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Negative Capability

NEGATIVE CAPABILITY

Wilfred Bion, having discovered the importance of the mother's (and by association, the analyst's) capacity to tolerate the infant's (and patient's) projective identifications, sought a source for this tolerance. He reasoned that in analysis, the analyst must possess the capacity for patience and be able to have faith that in time he will be able to find the "selected fact" (Henri Poincaré) which unites the apparent randomness of the analysand's associations. Negative capability is the capacity to tolerate frustration because of the faith that meaning can ultimately be found.

Bion associates it with the capacity of the "Man of Achievement," following a passage in Keats which Bion often cited: "I had not a dispute but a disquisition with John Dilke on various subjects; several things dove-tailed in my mind, and at once it struck me what quality went to form a Man of Achievement, especially in Literature, and which Shakespeare possessed so enormously. I mean Negative Capability, that is, when a man is capable of being in uncertainties, mysteries, doubts, without any irritable reaching after fact and reason" (Bion, 1970).

Negative capability and the man of achievement were concepts that prefigured Bion's later idea of transformations in "O," by which he meant a domain that is beyond sensing, imagining, or knowing. One just becomes "O." In order to achieve a resonance with this unknowable domain either within oneself and/or in relationship to the other as subject, one must have patience that clarity will ultimately arrive with the destined selected fact and that coherence will emerge.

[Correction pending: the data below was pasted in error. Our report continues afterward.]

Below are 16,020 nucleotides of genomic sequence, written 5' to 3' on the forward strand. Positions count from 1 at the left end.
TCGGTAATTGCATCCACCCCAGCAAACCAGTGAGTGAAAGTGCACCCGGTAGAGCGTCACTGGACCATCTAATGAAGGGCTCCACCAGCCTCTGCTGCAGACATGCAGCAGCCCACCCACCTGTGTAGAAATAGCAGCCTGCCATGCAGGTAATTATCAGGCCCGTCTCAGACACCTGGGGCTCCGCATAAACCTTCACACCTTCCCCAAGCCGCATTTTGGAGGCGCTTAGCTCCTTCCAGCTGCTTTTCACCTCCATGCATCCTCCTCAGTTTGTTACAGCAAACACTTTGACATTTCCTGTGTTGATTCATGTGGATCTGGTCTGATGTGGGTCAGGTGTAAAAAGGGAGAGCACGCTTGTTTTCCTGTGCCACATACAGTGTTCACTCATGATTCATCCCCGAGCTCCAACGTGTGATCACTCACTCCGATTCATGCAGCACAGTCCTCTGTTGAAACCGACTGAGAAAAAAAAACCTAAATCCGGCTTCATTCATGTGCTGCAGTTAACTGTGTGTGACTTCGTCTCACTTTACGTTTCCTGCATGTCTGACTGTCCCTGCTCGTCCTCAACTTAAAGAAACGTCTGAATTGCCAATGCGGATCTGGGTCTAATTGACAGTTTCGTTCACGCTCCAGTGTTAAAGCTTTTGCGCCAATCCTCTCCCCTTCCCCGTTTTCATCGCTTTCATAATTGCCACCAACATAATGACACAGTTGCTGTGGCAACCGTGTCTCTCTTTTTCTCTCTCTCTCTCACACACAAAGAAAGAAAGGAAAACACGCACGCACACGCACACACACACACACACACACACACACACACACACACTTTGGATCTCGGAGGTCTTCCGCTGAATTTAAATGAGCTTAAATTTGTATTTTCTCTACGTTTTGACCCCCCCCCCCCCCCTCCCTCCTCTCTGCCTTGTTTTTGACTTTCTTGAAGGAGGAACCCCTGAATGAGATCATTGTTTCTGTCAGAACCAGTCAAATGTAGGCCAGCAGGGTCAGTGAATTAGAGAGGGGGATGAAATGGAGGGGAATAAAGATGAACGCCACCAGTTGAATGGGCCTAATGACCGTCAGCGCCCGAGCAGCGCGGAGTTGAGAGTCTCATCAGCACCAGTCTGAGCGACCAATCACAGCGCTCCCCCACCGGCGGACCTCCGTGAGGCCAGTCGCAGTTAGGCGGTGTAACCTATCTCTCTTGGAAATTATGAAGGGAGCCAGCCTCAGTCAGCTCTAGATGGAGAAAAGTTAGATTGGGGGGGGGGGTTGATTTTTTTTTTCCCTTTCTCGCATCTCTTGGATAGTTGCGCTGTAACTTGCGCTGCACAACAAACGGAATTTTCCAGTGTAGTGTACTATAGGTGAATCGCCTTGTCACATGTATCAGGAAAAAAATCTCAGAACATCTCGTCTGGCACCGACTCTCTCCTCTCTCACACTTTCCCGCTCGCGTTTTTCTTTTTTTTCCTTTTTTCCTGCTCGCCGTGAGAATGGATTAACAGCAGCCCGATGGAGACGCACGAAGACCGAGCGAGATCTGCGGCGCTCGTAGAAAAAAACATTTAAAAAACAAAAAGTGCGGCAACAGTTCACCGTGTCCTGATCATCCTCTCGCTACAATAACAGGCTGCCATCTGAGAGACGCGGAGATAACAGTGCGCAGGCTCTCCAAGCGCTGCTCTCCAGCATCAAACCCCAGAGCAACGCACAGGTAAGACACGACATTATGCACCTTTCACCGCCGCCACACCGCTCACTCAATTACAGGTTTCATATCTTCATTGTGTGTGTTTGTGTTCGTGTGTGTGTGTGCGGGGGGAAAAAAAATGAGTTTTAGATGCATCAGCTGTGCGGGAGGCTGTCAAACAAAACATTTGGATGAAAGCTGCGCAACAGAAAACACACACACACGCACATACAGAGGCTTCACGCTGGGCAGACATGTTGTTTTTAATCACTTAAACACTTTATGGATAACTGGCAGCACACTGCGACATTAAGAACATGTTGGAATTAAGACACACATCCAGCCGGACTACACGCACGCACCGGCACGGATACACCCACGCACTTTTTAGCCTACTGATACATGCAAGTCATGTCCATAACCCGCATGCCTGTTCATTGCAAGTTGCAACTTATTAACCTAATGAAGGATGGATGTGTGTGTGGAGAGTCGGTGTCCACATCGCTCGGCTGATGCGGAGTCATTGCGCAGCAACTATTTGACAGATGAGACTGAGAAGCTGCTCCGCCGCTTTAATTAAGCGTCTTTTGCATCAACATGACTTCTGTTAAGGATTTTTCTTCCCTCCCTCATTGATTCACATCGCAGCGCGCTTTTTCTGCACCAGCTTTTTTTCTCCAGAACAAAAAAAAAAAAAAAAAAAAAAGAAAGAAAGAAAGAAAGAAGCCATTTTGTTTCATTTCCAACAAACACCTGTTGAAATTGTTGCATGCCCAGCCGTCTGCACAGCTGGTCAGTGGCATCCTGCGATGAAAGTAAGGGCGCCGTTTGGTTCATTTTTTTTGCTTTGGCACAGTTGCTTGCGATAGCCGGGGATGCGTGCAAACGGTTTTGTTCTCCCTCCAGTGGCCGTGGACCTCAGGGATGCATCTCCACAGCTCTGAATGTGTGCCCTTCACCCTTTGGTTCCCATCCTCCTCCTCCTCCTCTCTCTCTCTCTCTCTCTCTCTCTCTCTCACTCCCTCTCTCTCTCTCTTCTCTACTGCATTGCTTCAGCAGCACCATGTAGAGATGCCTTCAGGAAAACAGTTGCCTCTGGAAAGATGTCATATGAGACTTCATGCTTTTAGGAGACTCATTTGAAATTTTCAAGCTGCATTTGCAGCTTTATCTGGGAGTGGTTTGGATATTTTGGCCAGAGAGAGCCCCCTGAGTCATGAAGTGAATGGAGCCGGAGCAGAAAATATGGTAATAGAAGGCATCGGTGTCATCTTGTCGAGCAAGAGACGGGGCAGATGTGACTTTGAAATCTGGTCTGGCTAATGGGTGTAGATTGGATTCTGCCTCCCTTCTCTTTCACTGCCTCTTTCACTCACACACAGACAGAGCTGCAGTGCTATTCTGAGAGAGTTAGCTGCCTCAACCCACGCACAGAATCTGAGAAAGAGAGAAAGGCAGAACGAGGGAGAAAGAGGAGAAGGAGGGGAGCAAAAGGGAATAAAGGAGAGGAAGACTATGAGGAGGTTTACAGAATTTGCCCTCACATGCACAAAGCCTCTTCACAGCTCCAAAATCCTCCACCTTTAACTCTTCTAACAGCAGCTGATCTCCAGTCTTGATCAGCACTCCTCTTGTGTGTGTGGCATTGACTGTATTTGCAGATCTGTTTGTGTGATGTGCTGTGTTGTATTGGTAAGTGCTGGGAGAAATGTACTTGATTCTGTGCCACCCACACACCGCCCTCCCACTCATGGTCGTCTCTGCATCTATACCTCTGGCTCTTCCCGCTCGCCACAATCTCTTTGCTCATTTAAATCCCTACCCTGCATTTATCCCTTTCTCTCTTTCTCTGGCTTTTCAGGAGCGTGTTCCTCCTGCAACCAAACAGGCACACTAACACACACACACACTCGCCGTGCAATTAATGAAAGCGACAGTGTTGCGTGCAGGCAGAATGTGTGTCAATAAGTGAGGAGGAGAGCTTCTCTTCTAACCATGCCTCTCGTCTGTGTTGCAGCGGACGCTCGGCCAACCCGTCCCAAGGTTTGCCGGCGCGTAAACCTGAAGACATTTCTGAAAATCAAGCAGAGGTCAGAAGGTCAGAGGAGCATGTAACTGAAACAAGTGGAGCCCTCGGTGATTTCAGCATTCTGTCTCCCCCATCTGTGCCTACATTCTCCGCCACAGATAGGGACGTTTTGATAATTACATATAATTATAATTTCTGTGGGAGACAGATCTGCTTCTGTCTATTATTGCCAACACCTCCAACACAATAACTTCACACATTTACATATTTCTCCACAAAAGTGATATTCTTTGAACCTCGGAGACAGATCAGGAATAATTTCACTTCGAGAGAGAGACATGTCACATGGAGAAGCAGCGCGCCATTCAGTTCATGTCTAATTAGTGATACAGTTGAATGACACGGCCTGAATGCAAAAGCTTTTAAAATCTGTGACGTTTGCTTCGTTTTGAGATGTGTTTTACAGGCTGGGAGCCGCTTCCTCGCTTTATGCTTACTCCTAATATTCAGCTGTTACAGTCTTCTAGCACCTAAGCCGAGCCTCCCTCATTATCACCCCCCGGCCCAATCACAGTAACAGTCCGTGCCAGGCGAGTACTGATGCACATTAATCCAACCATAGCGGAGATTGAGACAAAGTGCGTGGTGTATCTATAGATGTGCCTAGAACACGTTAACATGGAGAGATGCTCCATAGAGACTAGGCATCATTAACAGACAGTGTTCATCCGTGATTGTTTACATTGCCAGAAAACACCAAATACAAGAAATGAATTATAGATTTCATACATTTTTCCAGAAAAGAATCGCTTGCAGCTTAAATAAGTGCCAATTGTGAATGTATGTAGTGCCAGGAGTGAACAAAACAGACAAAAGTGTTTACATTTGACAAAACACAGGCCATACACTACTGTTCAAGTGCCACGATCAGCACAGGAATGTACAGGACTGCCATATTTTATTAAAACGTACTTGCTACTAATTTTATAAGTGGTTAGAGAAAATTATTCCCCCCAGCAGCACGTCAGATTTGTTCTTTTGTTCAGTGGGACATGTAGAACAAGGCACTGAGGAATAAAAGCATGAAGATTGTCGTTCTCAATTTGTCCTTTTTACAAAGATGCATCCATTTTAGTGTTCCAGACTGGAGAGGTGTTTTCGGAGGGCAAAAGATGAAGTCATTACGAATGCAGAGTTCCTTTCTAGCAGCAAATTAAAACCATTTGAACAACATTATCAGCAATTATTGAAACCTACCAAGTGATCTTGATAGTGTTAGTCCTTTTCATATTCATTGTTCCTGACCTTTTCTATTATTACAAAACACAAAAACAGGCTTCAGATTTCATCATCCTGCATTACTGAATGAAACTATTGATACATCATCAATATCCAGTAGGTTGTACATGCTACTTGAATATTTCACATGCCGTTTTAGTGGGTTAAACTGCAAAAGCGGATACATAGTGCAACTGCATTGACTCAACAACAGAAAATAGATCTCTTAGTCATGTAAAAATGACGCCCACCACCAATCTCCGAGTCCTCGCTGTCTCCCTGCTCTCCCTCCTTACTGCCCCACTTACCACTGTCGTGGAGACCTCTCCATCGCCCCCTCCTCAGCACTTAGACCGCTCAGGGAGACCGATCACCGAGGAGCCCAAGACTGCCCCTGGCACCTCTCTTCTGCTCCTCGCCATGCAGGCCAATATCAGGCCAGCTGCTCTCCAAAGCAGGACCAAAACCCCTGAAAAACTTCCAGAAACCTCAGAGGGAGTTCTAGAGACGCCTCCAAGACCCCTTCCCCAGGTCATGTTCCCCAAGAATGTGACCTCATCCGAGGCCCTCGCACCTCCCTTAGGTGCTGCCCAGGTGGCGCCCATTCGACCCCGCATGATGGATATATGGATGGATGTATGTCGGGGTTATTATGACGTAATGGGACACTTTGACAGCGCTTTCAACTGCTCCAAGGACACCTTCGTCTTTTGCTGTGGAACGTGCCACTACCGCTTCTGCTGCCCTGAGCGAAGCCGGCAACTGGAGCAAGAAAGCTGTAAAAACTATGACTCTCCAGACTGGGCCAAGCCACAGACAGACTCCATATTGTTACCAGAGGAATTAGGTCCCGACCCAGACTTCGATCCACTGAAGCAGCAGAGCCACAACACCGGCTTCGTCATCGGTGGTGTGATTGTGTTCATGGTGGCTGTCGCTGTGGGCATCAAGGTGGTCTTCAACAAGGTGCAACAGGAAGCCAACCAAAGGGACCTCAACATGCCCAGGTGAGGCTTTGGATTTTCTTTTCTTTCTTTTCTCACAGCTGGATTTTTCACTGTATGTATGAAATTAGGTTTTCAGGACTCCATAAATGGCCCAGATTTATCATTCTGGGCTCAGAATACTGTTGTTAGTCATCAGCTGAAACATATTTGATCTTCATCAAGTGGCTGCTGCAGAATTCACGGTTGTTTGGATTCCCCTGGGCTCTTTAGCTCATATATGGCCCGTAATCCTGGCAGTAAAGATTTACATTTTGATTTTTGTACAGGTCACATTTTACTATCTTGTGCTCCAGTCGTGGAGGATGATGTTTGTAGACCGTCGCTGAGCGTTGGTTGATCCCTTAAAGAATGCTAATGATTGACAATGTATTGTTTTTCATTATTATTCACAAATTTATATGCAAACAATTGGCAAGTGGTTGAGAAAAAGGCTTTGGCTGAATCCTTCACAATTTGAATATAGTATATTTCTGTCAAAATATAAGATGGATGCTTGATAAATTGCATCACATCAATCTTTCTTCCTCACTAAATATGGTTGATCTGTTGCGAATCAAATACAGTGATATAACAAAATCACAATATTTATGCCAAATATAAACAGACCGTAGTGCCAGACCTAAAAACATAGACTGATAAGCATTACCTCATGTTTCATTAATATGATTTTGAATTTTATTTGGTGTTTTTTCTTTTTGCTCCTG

Bion was thus suggesting, in his anticipation of post-modern non-determinism, that the analytic field bears more resemblance to chaos, beta elements, "thoughts without a thinker," "things-in-themselves," noumena, than they do to deterministic concepts such as drives, or instincts, or the like. Consequently, the analyst who is to become an "analyst of achievement" must be able foreswear knowing or having to know, so that he can be free to intuit and ultimately to realize.

Bion later seemed to link negative capability with reverie, which means the acceptance of and surrender to a state of ultimate timeless receptiveness without desire, memory (preconceptions), or the need to understandjust to be there with the analysand. This state of mind and of the receptivity associated with it allows the analyst to be all the more open to his own psychic reality (internal world), where his intuition about the analysand's experiences with him and of him are directly felt.

James S. Grotstein

See also: Alpha function; Attention; Non-verbal communication; Lack of differentiation; Maternal reverie, capacity for; Primary object.

Bibliography

Bion, Wilfred R. (1970). Attention and interpretation. London, Tavistock Publications.

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